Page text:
2012 Games - driving ban

Meeting: 
MQT on 2011-10-12
Session date: 
October 12, 2011
Reference: 
2011/3075
Question By: 
Dee Doocey
Organisation: 
Liberal Democrats
Asked Of: 
The Mayor

Question

It has been reported in the Evening Standard (27 September) that the International Olympic Committee would like a city centre driving ban during the Games. Do you agree with them?

Answer

Answer for 2012 Games - driving ban

Answer for 2012 Games - driving ban

Answered By: 
The Mayor

OK, that is good news. Can I just ask you, if such a suggestion were made, are you able to give a categorical assurance that you would not allow this to happen?

Boris Johnson (Mayor): It may be that there are people. I mean, I notice some hostility to drivers and motorists in this Chamber today and maybe there are some people --

Dee Doocey (AM): No, just answer the question.

Boris Johnson (Mayor): -- who want to ban cars during the Olympic Games; that is not me. I think it would be crazy.

Dee Doocey (AM): Sorry, would you give a categorical assurance?

Boris Johnson (Mayor): No.

Dee Doocey (AM): You will not give a categorical assurance?

Boris Johnson (Mayor): I give a categorical assurance that I won't do it.

Dee Doocey (AM): That you would not allow it to happen. That is really good; thank you very much. Can I just ask you about traffic levels during the games. The Olympic Bid document said that in August, travel was reduced by 20%. It also said that the games will add an extra 5%. Those figures were done by TfL. TfL is now saying - it is actually issuing dire warnings - that traffic needs to be reduced by a further 30% a day which means that Transport for London has miscalculated the number of journeys during the Olympics by more than two million journeys a day.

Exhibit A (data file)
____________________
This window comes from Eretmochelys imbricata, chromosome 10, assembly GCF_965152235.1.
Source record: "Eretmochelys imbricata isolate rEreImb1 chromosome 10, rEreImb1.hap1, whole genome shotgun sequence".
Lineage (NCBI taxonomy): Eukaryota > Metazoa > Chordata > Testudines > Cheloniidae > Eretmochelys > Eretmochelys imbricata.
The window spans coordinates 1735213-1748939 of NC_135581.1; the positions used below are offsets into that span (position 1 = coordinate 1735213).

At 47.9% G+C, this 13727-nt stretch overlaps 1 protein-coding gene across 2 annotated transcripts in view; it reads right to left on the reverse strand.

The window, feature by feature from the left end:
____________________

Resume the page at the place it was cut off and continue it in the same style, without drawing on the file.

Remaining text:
Boris Johnson (Mayor): Obviously, I disagree with the implication that TfL --

Dee Doocey (AM): Sorry, just before you disagree, can I tell you that these figures come from the Olympic Delivery Authority (ODA), the latest traffic management. Can I ask you what you have done as Chair of TfL to make sure that the TfL figures that it is quoting now are actually correct and that these are not out by another two million journeys a day?

Boris Johnson (Mayor): The important point is that provided business understands what the roads are going to be like and how their particular part of London is going to be affected, they will be able to plan, they will be able to prepare for that period when usage of the roads will be at its maximum, which will actually only be a very brief period, and they will be able to profit from the Olympic Games. The message I want to get out, Dee, with your help, and thank you for asking this, is that I do think there is a risk that we will all start to get a little bit millennium buggish about traffic on the roads during that time.

Dee Doocey (AM): Sorry, excuse me, Mr Mayor; you are not actually answering the question. So could I rephrase the question so it is maybe clearer?

Boris Johnson (Mayor): You asked me what I was doing as Chairman of TfL, what we have done is hold a series of meetings with business, with boroughs, to educate them --

Dee Doocey (AM): To make sure that TfL is not miscalculating its figures.

Boris Johnson (Mayor): -- about the Olympic Route Network (ORN), its implications and what they need to do to prepare.